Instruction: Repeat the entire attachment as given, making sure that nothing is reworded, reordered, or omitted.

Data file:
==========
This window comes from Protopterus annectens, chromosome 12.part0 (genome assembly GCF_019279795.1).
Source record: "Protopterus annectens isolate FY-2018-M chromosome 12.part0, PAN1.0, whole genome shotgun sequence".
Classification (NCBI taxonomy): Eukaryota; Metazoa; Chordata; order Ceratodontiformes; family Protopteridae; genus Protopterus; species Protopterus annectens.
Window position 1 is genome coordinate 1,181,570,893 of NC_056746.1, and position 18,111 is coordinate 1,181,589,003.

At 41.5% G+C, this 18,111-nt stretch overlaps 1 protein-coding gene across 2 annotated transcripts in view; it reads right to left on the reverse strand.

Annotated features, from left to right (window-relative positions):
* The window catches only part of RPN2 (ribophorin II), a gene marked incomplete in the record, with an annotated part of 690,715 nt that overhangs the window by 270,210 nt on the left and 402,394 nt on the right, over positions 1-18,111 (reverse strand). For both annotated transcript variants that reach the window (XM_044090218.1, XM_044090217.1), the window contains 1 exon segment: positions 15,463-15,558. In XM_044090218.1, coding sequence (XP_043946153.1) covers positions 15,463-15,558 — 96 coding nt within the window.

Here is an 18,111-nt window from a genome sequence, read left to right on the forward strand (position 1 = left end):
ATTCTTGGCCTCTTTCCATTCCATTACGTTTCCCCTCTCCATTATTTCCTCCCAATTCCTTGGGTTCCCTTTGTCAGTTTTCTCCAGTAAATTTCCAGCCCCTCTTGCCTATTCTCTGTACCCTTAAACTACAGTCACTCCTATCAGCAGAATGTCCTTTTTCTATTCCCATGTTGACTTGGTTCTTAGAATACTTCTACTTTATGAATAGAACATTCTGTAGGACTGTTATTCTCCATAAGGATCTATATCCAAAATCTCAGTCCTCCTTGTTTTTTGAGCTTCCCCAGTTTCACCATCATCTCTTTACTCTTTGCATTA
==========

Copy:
This window comes from Protopterus annectens, chromosome 12.part0 (genome assembly GCF_019279795.1).
Source record: "Protopterus annectens isolate FY-2018-M chromosome 12.part0, PAN1.0, whole genome shotgun sequence".
Classification (NCBI taxonomy): Eukaryota; Metazoa; Chordata; order Ceratodontiformes; family Protopteridae; genus Protopterus; species Protopterus annectens.
Window position 1 is genome coordinate 1,181,570,893 of NC_056746.1, and position 18,111 is coordinate 1,181,589,003.

At 41.5% G+C, this 18,111-nt stretch overlaps 1 protein-coding gene across 2 annotated transcripts in view; it reads right to left on the reverse strand.

Annotated features, from left to right (window-relative positions):
* The window catches only part of RPN2 (ribophorin II), a gene marked incomplete in the record, with an annotated part of 690,715 nt that overhangs the window by 270,210 nt on the left and 402,394 nt on the right, over positions 1-18,111 (reverse strand). For both annotated transcript variants that reach the window (XM_044090218.1, XM_044090217.1), the window contains 1 exon segment: positions 15,463-15,558. In XM_044090218.1, coding sequence (XP_043946153.1) covers positions 15,463-15,558 — 96 coding nt within the window.

Here is an 18,111-nt window from a genome sequence, read left to right on the forward strand (position 1 = left end):
ATTCTTGGCCTCTTTCCATTCCATTACGTTTCCCCTCTCCATTATTTCCTCCCAATTCCTTGGGTTCCCTTTGTCAGTTTTCTCCAGTAAATTTCCAGCCCCTCTTGCCTATTCTCTGTACCCTTAAACTACAGTCACTCCTATCAGCAGAATGTCCTTTTTCTATTCCCATGTTGACTTGGTTCTTAGAATACTTCTACTTTATGAATAGAACATTCTGTAGGACTGTTATTCTCCATAAGGATCTATATCCAAAATCTCAGTCCTCCTTGTTTTTTGAGCTTCCCCAGTTTCACCATCATCTCTTTACTCTTTGCATTA